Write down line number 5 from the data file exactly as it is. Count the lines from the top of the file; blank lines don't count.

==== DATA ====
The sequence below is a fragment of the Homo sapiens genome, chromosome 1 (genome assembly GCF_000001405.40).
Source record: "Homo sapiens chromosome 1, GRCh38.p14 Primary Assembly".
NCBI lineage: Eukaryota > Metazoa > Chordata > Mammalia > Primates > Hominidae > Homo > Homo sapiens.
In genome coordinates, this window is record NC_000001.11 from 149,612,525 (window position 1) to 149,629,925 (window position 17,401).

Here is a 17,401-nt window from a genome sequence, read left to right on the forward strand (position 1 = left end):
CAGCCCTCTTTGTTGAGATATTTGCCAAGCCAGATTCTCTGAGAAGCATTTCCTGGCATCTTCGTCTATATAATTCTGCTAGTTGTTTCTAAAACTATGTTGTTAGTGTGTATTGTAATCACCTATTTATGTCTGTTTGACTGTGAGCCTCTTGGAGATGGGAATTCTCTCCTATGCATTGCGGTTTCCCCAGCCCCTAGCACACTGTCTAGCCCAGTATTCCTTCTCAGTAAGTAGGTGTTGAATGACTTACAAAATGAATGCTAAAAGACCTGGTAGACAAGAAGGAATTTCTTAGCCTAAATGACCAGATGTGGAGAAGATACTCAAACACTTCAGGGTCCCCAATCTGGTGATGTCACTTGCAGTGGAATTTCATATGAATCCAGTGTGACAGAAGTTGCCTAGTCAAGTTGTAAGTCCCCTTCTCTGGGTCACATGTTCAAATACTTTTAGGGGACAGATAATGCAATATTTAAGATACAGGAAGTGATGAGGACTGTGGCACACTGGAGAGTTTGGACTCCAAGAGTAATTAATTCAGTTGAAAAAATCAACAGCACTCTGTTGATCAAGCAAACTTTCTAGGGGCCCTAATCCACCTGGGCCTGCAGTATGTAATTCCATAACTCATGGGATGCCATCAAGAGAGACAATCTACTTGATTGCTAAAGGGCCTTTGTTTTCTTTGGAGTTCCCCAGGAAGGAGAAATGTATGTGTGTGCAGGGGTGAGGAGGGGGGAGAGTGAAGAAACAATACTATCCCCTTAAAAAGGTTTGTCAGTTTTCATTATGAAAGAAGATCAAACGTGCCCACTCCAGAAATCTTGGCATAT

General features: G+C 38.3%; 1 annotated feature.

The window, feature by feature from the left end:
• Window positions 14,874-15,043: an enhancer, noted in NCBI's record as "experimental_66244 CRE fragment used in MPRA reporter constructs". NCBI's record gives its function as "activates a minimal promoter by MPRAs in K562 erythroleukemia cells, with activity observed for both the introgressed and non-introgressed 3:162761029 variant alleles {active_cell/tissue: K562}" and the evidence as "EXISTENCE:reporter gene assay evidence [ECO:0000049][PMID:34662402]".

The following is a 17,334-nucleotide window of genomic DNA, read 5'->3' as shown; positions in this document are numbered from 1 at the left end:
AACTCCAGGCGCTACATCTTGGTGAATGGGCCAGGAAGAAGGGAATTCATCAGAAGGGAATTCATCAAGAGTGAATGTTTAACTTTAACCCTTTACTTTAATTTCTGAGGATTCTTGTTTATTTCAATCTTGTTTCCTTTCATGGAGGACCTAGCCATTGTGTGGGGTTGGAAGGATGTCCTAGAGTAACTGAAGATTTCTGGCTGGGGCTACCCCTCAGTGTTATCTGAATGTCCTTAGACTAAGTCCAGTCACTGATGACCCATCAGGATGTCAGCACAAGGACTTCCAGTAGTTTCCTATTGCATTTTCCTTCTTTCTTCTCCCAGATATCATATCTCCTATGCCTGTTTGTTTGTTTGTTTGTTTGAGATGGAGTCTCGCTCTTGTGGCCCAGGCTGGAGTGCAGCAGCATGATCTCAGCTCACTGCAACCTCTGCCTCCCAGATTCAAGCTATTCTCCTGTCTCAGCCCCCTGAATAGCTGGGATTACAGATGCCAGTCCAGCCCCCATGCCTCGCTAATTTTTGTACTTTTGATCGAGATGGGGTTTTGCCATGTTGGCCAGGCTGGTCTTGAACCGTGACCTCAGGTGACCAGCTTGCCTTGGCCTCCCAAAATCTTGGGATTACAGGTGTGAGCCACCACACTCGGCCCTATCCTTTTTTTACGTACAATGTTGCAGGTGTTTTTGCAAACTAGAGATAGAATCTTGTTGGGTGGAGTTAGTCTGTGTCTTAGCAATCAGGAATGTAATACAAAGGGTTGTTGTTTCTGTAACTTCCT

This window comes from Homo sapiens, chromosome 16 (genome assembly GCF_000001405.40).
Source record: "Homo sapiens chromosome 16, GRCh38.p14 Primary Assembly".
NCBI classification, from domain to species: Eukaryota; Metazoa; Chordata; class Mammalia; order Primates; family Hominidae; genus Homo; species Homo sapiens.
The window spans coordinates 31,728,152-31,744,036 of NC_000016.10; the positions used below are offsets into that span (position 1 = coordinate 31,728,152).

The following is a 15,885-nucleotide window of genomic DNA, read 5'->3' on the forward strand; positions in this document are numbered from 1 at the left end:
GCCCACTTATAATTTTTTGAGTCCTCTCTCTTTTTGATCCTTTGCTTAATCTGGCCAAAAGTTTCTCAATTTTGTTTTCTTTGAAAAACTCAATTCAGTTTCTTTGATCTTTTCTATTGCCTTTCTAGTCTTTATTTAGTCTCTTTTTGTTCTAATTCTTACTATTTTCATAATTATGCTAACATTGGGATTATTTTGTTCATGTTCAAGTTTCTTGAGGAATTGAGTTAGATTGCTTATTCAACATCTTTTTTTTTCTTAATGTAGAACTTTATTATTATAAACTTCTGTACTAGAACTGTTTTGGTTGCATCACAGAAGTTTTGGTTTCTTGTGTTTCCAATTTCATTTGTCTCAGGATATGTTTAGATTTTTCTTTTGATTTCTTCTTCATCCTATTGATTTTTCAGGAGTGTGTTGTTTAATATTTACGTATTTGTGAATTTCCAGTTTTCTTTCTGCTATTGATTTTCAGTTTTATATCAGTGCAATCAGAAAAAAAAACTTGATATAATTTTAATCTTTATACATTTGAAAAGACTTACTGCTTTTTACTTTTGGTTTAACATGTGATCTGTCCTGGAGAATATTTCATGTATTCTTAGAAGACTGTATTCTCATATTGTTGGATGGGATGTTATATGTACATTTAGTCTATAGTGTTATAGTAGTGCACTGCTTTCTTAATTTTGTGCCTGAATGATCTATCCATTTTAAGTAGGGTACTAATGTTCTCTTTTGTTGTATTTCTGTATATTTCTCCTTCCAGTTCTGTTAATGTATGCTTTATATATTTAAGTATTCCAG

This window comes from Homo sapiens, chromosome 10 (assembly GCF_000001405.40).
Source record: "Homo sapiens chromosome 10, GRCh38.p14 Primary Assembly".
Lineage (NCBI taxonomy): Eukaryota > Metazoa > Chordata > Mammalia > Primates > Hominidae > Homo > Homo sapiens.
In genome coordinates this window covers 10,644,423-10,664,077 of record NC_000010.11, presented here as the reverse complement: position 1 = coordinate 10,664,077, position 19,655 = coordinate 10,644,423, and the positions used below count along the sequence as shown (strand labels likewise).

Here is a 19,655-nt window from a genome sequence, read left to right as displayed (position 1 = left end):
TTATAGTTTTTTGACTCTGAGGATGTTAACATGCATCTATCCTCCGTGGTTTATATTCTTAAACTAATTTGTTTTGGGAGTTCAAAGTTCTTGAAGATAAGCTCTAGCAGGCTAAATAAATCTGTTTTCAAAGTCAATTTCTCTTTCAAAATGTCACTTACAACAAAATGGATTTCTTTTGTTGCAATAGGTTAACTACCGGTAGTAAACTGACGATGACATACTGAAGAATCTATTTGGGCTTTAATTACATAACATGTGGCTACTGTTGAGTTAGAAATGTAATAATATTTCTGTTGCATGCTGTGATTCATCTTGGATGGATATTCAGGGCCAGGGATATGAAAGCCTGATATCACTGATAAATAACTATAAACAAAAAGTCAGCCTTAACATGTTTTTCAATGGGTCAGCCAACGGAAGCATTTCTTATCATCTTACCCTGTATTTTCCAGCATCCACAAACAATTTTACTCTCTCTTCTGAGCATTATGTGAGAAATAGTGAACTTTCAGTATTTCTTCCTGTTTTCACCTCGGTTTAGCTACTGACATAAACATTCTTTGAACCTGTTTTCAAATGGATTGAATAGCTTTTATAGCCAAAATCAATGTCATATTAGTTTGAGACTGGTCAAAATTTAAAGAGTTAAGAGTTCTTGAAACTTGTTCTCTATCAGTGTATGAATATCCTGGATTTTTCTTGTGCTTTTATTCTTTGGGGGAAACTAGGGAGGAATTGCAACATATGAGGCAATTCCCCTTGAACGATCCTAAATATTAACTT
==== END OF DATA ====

Here is a 17,401-nt window from a genome sequence, read left to right on the forward strand (position 1 = left end):